Two peerless masters of Japanese cinema – Kinji Fukasaku (Battles without Honor and Humanity, Battle Royale) and Takashi Miike (Dead or Alive, Audition) – present their own distinctive adaptations of yakuza expert Goro Fujita’s gangster novel Graveyard of Honor, each tapping into the zeitgeist of a distinct period of Japanese history. Set during the turbulent post-war years, Fukasaku’s original 1975 film charts the rise and fall of real-life gangster Rikio Ishikawa (Tetsuya Watari, Outlaw Gangster VIP). Shot through with the same stark realism and quasi-documentarian approach as Fukasaku’s earlier Battles Without Honor and Humanity, Fukasaku nonetheless breaks new ground through his portrayal of a gangster utterly without honor or ethics, surviving by any means necessary in a world of brutal criminality. Meanwhile, Miike’s 2002 retelling transplants the story to Tokyo at the turn of the millennium. Less a direct remake of Fukasaku’s film than a radical reimagining of the same overarching premise, Miike’s film captures both the hedonism and nihilism of the modern Japanese crime scene in deliriously stylish fashion, resulting in a fascinating companion piece to the original that nonetheless stands as its own entity. Arrow Video is proud to present these two intertwined but unique crime thrillers from two celebrated filmmakers at the peak of their creative powers.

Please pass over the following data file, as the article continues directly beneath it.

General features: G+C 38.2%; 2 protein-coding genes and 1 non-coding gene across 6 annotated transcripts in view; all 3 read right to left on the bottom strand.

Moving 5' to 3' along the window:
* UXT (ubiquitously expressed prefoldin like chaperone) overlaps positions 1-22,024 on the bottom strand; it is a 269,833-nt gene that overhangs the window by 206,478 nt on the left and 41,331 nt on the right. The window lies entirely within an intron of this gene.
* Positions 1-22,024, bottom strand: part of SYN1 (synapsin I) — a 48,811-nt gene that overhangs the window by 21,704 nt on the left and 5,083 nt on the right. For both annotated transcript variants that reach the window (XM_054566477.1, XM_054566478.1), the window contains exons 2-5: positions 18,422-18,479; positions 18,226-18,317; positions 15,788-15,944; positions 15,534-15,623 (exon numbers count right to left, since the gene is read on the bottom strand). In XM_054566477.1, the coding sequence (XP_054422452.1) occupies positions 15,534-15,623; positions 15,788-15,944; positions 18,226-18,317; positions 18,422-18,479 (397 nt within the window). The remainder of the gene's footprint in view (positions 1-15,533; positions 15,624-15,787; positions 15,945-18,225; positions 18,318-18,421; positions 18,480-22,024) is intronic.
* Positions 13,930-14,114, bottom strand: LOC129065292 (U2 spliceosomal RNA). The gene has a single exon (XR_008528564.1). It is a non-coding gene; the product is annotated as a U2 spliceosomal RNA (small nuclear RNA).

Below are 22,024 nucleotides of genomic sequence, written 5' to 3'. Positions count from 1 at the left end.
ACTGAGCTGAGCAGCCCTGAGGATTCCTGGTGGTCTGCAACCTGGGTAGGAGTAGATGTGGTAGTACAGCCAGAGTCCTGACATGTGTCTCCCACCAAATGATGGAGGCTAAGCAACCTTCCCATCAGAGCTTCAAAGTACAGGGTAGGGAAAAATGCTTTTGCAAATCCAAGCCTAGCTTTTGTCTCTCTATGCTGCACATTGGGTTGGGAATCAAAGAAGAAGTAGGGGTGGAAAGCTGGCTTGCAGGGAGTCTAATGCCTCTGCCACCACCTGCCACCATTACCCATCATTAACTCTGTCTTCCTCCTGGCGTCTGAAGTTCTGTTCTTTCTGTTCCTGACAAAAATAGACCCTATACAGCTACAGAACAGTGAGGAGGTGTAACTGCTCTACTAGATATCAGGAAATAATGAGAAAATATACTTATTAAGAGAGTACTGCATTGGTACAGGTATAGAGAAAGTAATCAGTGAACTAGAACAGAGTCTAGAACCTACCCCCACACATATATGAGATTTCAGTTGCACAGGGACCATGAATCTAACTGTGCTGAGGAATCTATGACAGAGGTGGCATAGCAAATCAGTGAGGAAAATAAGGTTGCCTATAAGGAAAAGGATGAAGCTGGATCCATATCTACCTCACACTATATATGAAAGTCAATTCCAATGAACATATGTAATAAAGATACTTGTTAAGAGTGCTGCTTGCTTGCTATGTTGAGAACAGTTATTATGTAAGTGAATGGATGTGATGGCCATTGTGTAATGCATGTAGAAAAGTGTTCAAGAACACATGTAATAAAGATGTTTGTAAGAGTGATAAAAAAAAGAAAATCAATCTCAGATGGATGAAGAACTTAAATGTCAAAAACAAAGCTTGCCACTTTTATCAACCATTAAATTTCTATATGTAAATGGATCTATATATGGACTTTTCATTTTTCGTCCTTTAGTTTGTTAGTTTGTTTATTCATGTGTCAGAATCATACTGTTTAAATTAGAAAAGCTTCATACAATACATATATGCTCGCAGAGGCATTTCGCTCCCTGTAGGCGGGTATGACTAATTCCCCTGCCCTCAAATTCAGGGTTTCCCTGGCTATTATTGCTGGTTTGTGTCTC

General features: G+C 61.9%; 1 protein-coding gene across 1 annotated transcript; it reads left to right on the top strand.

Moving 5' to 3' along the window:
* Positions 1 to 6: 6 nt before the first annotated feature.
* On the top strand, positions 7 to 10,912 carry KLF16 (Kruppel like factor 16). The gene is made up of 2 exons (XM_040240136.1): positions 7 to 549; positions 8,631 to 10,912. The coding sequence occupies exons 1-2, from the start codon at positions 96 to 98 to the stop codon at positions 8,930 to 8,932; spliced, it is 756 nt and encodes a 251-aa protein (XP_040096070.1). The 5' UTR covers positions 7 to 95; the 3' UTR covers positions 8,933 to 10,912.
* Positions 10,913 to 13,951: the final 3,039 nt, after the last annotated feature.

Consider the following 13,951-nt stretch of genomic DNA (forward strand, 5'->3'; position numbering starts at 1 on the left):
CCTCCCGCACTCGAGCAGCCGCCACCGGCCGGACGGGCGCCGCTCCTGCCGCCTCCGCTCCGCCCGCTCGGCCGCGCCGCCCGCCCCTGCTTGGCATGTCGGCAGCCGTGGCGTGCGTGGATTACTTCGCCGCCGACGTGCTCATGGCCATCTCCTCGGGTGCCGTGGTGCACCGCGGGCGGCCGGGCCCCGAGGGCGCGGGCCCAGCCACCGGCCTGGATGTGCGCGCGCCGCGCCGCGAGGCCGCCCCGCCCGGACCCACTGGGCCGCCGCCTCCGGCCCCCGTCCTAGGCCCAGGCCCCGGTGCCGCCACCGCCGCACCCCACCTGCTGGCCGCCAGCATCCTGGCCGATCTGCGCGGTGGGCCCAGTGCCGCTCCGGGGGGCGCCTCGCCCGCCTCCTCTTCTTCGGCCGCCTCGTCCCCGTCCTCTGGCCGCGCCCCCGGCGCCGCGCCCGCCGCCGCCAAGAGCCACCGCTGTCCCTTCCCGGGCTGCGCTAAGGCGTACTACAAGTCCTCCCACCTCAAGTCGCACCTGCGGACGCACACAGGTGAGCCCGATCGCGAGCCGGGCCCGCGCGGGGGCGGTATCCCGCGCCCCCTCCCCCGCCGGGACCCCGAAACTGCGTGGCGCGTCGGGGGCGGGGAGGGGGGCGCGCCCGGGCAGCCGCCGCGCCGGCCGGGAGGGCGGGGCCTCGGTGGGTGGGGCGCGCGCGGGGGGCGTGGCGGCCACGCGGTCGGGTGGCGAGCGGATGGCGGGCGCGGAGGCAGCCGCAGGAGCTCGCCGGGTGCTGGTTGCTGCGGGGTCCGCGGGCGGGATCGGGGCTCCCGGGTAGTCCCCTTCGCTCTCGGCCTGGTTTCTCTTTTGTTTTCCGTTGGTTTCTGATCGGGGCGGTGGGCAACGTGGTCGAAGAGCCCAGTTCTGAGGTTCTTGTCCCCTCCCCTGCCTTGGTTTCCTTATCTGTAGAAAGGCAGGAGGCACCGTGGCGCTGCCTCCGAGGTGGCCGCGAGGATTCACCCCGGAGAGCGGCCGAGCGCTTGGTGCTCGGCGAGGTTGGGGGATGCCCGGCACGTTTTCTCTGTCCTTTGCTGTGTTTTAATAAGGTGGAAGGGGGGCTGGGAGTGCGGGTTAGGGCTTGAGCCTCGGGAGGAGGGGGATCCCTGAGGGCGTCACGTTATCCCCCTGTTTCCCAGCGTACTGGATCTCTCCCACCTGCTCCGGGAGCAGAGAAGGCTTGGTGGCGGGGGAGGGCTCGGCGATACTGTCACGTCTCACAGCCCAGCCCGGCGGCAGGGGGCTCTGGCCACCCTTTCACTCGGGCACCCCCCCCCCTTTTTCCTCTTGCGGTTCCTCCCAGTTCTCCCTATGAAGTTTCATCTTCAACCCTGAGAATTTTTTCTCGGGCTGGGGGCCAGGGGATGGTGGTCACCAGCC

Based on an ancient folktale, The Ballad of Narayama (1983) was the first of two works from the director to win the prestigious Cannes Palme d’Or. Imamura’s magnum opus depicts the members of an extended farming family eking out their existence in the mountainous north of Japan against the backdrop of the changing seasons before village lore decrees they make the sacrifice of abandoning their aged mother on the top of a nearby mountain when she reaches her seventieth year. Making its HD debut, Zegen (1987) takes a satirical look at Japan’s prewar colonial expansion through the unscrupulous eyes of its flesh-peddler antihero as he establishes a prostitution enterprise across Southeast Asia. Finally, the harrowing Black Rain (1989) details the precarious existence of a household of atomic bomb survivors as, five years after being caught in the blast of Hiroshima, they struggle to find a husband for their 25-year-old niece.
These three works epitomize the director’s almost documentary style of filmmaking, exposing the vulgar yet vibrant and instinctive underbelly of Japanese society through a sympathetic focus on peasants, prostitutes, criminal lowlife and other marginalized figures to explore the schism between the country’s timeless premodern traditions and the modern face it projects to the world.